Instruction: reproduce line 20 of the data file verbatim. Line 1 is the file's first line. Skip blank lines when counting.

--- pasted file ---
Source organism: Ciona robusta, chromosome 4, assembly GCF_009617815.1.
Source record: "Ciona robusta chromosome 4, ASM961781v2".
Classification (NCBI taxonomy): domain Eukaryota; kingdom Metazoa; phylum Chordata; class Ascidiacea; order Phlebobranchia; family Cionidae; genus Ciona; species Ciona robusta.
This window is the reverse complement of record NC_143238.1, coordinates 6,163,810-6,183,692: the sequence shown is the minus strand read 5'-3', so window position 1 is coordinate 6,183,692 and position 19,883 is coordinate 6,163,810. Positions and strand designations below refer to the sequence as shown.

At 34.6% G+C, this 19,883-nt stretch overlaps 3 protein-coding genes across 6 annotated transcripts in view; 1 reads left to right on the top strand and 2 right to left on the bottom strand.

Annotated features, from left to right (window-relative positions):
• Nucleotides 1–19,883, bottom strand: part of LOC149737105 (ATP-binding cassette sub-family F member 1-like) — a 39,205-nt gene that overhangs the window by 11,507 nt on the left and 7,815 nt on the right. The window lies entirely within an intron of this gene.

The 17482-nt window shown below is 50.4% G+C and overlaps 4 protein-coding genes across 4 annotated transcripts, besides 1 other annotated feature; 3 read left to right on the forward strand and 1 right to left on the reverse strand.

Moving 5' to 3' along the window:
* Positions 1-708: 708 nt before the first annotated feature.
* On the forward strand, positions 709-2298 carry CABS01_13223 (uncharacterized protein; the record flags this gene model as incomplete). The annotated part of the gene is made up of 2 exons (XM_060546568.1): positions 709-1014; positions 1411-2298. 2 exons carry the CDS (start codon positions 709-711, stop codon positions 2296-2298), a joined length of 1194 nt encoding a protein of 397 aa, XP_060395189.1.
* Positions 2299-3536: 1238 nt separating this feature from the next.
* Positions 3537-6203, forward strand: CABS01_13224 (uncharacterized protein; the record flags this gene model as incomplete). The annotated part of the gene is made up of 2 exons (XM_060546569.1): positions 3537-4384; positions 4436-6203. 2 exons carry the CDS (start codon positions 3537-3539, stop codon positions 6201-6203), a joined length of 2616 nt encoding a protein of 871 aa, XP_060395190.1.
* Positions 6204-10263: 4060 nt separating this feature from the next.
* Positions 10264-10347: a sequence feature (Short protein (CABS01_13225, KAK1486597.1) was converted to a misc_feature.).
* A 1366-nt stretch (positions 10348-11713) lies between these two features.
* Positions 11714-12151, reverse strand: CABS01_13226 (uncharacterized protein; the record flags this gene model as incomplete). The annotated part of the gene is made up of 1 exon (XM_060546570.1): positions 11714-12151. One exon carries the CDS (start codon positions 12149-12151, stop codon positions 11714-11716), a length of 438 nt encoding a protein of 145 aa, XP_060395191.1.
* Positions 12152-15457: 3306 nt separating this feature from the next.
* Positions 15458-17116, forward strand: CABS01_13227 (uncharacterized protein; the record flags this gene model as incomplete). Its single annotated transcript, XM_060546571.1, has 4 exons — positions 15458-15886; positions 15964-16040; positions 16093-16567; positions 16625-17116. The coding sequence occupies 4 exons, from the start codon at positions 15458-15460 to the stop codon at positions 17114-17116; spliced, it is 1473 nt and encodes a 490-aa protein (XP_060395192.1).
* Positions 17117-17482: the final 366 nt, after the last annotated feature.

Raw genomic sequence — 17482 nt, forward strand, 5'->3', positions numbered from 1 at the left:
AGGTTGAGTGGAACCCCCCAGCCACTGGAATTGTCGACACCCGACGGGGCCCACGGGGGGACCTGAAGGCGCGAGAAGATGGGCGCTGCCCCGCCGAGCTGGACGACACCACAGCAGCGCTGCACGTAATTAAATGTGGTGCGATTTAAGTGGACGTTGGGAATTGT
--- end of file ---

* Positions 17117-17482: the final 366 nt, after the last annotated feature.